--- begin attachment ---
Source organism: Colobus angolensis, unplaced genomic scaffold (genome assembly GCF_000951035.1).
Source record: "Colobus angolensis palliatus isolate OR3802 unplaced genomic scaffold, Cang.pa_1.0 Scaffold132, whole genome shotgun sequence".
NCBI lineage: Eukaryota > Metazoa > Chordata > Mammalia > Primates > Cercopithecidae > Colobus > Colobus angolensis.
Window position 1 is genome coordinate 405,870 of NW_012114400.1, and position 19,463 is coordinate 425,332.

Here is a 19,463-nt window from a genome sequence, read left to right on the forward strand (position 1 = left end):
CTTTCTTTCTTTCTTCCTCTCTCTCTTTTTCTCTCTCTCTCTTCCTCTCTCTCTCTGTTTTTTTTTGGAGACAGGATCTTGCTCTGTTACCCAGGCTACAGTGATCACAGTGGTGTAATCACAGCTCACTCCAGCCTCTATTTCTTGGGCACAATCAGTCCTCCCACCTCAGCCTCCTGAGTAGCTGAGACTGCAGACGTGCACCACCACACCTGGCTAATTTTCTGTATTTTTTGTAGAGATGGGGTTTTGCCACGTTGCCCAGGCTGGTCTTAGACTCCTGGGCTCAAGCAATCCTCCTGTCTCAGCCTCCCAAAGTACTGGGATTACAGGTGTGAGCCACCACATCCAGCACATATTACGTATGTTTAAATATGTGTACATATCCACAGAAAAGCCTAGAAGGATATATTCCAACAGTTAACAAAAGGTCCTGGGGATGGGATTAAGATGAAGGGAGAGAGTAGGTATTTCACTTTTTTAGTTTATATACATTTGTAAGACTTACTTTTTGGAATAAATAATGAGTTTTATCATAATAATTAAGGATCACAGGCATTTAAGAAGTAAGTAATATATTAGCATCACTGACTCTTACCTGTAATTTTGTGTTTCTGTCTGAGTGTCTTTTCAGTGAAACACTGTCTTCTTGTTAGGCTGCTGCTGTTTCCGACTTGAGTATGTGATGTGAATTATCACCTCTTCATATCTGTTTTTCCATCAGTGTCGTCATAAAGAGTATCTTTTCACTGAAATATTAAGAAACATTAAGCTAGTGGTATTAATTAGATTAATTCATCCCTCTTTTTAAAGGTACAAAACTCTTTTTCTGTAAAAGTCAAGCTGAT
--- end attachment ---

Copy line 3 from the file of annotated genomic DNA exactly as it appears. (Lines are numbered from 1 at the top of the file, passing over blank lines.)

NCBI lineage: Eukaryota > Metazoa > Chordata > Mammalia > Primates > Cercopithecidae > Colobus > Colobus angolensis.